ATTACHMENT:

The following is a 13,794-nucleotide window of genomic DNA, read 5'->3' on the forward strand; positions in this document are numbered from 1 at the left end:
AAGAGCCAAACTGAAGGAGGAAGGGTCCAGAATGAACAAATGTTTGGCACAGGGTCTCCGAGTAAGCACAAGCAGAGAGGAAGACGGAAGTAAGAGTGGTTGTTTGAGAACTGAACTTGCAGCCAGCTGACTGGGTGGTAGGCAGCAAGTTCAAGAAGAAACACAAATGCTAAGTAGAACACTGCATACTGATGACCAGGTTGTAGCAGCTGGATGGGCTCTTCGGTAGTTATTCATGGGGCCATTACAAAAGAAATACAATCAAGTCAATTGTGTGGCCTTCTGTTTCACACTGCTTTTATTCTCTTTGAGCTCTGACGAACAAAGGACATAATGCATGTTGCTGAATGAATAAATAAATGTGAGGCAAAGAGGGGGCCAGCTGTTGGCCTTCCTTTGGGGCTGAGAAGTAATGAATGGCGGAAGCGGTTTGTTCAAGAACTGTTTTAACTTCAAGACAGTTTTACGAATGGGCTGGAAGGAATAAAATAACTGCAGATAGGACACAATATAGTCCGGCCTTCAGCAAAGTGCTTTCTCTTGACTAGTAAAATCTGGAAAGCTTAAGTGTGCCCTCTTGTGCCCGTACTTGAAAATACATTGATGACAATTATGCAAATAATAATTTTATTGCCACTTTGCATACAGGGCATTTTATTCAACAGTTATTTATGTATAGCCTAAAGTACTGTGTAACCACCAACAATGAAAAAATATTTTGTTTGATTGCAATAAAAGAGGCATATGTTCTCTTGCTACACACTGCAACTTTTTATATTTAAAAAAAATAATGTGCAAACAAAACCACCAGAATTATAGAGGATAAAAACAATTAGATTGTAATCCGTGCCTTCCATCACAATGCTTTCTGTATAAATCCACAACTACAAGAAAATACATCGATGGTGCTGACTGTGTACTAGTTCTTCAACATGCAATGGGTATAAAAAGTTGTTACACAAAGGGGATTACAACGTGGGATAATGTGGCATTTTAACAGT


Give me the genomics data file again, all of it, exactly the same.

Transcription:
The following is a 13,794-nucleotide window of genomic DNA, read 5'->3' on the forward strand; positions in this document are numbered from 1 at the left end:
AAGAGCCAAACTGAAGGAGGAAGGGTCCAGAATGAACAAATGTTTGGCACAGGGTCTCCGAGTAAGCACAAGCAGAGAGGAAGACGGAAGTAAGAGTGGTTGTTTGAGAACTGAACTTGCAGCCAGCTGACTGGGTGGTAGGCAGCAAGTTCAAGAAGAAACACAAATGCTAAGTAGAACACTGCATACTGATGACCAGGTTGTAGCAGCTGGATGGGCTCTTCGGTAGTTATTCATGGGGCCATTACAAAAGAAATACAATCAAGTCAATTGTGTGGCCTTCTGTTTCACACTGCTTTTATTCTCTTTGAGCTCTGACGAACAAAGGACATAATGCATGTTGCTGAATGAATAAATAAATGTGAGGCAAAGAGGGGGCCAGCTGTTGGCCTTCCTTTGGGGCTGAGAAGTAATGAATGGCGGAAGCGGTTTGTTCAAGAACTGTTTTAACTTCAAGACAGTTTTACGAATGGGCTGGAAGGAATAAAATAACTGCAGATAGGACACAATATAGTCCGGCCTTCAGCAAAGTGCTTTCTCTTGACTAGTAAAATCTGGAAAGCTTAAGTGTGCCCTCTTGTGCCCGTACTTGAAAATACATTGATGACAATTATGCAAATAATAATTTTATTGCCACTTTGCATACAGGGCATTTTATTCAACAGTTATTTATGTATAGCCTAAAGTACTGTGTAACCACCAACAATGAAAAAATATTTTGTTTGATTGCAATAAAAGAGGCATATGTTCTCTTGCTACACACTGCAACTTTTTATATTTAAAAAAAATAATGTGCAAACAAAACCACCAGAATTATAGAGGATAAAAACAATTAGATTGTAATCCGTGCCTTCCATCACAATGCTTTCTGTATAAATCCACAACTACAAGAAAATACATCGATGGTGCTGACTGTGTACTAGTTCTTCAACATGCAATGGGTATAAAAAGTTGTTACACAAAGGGGATTACAACGTGGGATAATGTGGCATTTTAACAGT